Facing Reality

So what are we to do? Drug use is a complicated matter whether you look at the numerous suppliers and profiteers or the victims in the form of users. We do not spend adequately to create the range and levels of treatment programs. What I learned as a clinical consultant in a drug program is that there needs to be a range of flexible options to help move people toward stability. They are probably not mentally ill but more likely disadvantaged in many different forms. They need help rebuilding lives, fighting addiction, gaining job skills and on and on.

It Isn’t Dramatic

But there is a broader front which is often called prevention and includes social intervention. We had  another very damaging drug called tobacco which we fought and it taught us lessons. These kinds of problems do not lend themselves to short term or easy solutions. 

It Is Multilayered

Anyone who has been through addiction knows the complexity. I wrestled with my nicotine addiction and was working on quitting (for the umpteenth time) when I received painful and unexpected help. Someone drove his SUV in my driver’s door and I was flown into Shock Trauma. They do not pass out cigarettes in the intensive care unit. I don’t recommend that solution but it helped.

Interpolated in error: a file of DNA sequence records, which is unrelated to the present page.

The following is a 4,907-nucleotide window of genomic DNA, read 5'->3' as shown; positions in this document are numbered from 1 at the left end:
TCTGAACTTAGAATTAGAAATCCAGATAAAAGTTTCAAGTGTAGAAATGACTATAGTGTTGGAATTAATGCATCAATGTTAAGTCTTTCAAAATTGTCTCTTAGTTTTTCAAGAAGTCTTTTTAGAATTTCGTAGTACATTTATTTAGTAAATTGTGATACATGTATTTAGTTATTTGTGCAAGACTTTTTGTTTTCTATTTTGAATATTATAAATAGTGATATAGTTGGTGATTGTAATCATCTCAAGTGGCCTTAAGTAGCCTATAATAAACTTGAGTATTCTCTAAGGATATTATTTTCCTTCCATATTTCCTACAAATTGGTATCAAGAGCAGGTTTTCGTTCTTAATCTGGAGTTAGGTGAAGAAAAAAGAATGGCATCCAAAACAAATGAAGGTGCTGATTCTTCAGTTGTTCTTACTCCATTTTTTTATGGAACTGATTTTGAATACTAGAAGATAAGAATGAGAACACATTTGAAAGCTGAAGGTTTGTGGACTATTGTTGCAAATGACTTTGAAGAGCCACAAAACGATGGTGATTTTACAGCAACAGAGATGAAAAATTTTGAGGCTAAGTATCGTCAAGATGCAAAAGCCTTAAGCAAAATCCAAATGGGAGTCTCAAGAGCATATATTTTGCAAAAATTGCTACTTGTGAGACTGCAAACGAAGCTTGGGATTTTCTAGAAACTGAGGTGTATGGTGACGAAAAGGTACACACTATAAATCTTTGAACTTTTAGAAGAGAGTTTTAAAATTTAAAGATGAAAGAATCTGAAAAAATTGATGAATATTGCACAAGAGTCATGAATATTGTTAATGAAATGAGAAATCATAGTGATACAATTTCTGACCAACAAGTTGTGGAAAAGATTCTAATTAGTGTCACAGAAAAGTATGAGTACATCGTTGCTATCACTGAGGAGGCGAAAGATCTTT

Overall addictions in general represent a long road including prevention, incentives to quit, changes in social attitudes. We spent decades in campaigns against smoking and the results are interesting. We have decreased usage and have in place social restraints and legal restraints regarding availability of purchase and acceptability. We are now beginning the same process with marijuana. 

Social Commitment

Where are the ad campaigns regarding all forms of drug use and abuse? They are few in number and rarely heard. Where are the social sanctions and attitude statements about not using drugs. Television is flooded with ads for big pharma products with notations of often terrible side effects but the campaign to reduce drug abuse is almost nowhere to be seen or heard.

The lessons from the war on drugs, from our interdiction efforts and what happened with tobacco is clear. We need a great deal more efforts on prevention, treatment and tending to social attitudes. It will not stop overnight but we can make a significant difference. 

What have you found to be effective?

Gaia’s Majesty-Mission Called: Women in Power by Roger B. Burt

Roger B. Burt’s Amazon home page

Creating Characters and Plots by Roger B. Burt

Stepfamilies: Professionals and Stepcouples in Partnership

Whatever Happened to Community Mental Health by Roger B. Burt